26
Jun
08

Git ‘er Done: Chute Dogging in the L.A. Rodeo

It’s 110 degrees and I’m in a chute which is about 3′ x 8′, next to a steer that weighs around 600 lbs. I’ve been standing there for about five minutes, watching Sam in the previous chute. I’m calming the animal, and positioning his rump to the back corner of the chute while I calmly ask myself, “What the hell am I doing here?” I wonder how I got myself into this, kind of replaying the whole thing: the mechanical bull, Sonny, Sam, Rodeo School in Phoenix, Palm Springs, and now Los Angeles, and I still can’t believe it. It’s not until the chute attendant tells me, “The arena is ready,” that I reach down and take hold of the animal and become keenly aware that I’m being watched by my competitors – a lot of great cowboys and cowgirls. My safety (Sonny) talks me through my prep and keeps me focused and calm. The chute attendant asks me how I’ll tell him (or her) to open the chute. Some cowboys nod, some say ‘go’, some do both. I say ‘go’ and he opens the chute.

This guy was a little feisty so the trip to the chalk line ten feet away was a bit of a battle. At this point, everyone’s cheering and coaching, but I can’t really hear anything. All I see is the ground, and the steer’s head in my arms. I suddenly flash on the fact that this is the first time my Mom is watching me compete in a sport and wonder what it must be like for her. I’d better dog this steer. I feel his weight and heat against my leg. I’m in full fight-or-flight mode and letting go is not an option. In this case, he bucked a little and we moved out pretty quick. You can see his forelegs off the ground as we approach the line, where I can dog him. This is about four seconds in and my bloodstream is flooded with adrenaline.

We’ve crossed the line, I’ve turned the animal, and fallen back to take him down. This is about six seconds in. Once he’s completely on his side, he is considered ‘dogged’, and the last whistle blows. 6.75 seconds, this time.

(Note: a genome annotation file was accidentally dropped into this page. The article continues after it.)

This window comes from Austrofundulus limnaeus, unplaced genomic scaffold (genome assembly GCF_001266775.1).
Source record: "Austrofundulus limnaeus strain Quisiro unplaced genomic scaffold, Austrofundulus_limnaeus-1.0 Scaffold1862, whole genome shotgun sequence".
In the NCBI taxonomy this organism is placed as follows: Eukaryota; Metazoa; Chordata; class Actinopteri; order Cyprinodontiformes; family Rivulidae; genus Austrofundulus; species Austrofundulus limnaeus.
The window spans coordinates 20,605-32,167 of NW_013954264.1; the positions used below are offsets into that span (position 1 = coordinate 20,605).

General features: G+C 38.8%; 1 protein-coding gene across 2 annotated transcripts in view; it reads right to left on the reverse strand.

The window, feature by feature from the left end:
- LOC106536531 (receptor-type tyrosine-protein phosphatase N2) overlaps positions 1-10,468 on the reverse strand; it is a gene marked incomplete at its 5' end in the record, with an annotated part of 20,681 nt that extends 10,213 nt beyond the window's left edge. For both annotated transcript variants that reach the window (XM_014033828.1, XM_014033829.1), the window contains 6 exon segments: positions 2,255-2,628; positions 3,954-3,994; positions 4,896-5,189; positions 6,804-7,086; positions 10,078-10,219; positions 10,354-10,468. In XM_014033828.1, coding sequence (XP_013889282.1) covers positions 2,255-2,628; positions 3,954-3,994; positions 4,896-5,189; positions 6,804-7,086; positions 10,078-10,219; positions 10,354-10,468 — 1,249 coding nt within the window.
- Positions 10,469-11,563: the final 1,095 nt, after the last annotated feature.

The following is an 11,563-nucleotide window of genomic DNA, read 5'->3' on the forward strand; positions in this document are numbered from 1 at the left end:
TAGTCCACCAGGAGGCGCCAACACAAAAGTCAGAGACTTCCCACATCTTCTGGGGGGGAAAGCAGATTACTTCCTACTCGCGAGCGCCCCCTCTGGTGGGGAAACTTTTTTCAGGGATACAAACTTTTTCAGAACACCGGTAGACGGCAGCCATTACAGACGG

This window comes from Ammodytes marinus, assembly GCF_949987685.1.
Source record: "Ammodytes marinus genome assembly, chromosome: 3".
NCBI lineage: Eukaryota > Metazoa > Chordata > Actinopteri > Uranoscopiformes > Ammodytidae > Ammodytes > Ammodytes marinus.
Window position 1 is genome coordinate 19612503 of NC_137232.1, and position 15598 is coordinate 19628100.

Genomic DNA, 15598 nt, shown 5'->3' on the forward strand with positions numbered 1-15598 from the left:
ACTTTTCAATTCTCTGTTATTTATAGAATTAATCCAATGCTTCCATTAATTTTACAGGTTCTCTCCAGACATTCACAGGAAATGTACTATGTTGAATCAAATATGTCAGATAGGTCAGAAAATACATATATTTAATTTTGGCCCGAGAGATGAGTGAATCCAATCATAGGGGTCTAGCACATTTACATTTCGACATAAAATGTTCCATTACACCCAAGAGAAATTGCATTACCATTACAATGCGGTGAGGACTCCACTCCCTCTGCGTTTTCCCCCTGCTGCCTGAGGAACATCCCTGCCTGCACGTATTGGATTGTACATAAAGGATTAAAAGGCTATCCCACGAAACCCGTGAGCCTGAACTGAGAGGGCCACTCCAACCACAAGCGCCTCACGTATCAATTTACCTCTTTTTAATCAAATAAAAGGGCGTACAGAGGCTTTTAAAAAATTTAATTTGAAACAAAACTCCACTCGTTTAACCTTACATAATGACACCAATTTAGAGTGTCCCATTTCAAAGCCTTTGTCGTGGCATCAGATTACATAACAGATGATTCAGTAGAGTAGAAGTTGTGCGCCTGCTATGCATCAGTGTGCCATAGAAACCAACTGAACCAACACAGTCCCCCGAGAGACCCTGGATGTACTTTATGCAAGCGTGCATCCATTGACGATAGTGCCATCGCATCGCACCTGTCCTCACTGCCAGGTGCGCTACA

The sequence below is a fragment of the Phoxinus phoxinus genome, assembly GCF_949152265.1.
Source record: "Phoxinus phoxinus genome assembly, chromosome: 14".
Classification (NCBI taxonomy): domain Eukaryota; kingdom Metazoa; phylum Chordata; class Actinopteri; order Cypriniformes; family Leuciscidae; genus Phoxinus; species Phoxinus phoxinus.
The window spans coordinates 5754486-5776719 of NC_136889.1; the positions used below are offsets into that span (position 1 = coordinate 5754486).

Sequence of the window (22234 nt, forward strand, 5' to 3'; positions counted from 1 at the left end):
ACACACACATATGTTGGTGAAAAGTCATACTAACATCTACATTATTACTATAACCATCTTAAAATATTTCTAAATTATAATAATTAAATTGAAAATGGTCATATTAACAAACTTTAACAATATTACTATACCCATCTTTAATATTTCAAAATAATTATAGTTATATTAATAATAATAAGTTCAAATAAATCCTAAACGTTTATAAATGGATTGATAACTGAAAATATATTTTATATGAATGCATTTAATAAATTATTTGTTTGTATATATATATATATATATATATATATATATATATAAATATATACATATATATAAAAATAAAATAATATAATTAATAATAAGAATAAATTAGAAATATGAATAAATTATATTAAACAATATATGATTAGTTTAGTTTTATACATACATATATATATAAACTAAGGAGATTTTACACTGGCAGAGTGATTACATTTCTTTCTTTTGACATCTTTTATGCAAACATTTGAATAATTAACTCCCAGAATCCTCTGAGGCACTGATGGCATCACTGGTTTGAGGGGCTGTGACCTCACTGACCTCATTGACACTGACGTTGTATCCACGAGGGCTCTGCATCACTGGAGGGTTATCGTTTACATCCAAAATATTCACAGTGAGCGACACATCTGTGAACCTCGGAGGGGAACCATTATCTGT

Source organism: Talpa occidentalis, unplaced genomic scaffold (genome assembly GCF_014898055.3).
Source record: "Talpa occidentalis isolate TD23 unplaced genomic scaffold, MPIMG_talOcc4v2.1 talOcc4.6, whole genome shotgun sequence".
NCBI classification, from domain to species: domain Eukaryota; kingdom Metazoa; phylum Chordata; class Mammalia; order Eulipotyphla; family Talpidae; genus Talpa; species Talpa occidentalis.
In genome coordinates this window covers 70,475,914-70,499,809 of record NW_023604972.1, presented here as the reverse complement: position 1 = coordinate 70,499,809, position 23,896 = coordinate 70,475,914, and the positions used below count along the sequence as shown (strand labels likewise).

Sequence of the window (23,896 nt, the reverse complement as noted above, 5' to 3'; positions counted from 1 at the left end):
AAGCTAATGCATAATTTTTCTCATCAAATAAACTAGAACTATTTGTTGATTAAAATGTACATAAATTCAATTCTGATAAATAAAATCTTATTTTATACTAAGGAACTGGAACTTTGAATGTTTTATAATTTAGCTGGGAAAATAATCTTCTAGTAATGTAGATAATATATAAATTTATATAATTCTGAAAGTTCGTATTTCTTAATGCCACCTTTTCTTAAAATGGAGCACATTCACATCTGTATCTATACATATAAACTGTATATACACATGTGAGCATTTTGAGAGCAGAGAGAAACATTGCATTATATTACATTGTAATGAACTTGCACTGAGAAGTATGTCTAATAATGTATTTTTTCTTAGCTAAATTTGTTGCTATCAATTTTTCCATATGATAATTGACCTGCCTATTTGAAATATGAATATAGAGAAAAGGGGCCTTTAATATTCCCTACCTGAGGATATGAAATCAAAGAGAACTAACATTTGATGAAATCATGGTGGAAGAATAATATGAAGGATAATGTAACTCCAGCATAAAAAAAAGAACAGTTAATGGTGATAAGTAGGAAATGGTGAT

We both get up, dust off and return to the corral, unhurt. I climb the fence and go back behind the chutes to see Sam and Sonny. We hug and holler. I get choked up every time, but I’m new at this, so maybe that’s to be expected.

Mad love to Jonathan for the great photos of the action.

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3 Responses to “Git ‘er Done: Chute Dogging in the L.A. Rodeo”


  1. Thursday, June 26, 2008 at 7:32 am

    How did your mom feel while watching you? She felt, yet again, that it is moments like this that are why she was born. She had never had a momentn in her life that gave her more of a rush or that made her so glad to be in the moment.Your mom felt the tug on the invisible umbilicle cord and was glad that you always have had enough “rope” to do do what you want to do and just the right amount of “rope” to stay near her. She yahooed louder than any cowboy in the arena and glowed with the pride of any good Cowboy Mama. She also remembered that your Uncle Van had nicknamed you “Bronco”…must have been for this.
    Mom

  2. 2 waltzinexile
    Thursday, June 26, 2008 at 8:36 am

    I just know you meant to say “first time my Mom is watching me compete in THIS sport”….right?


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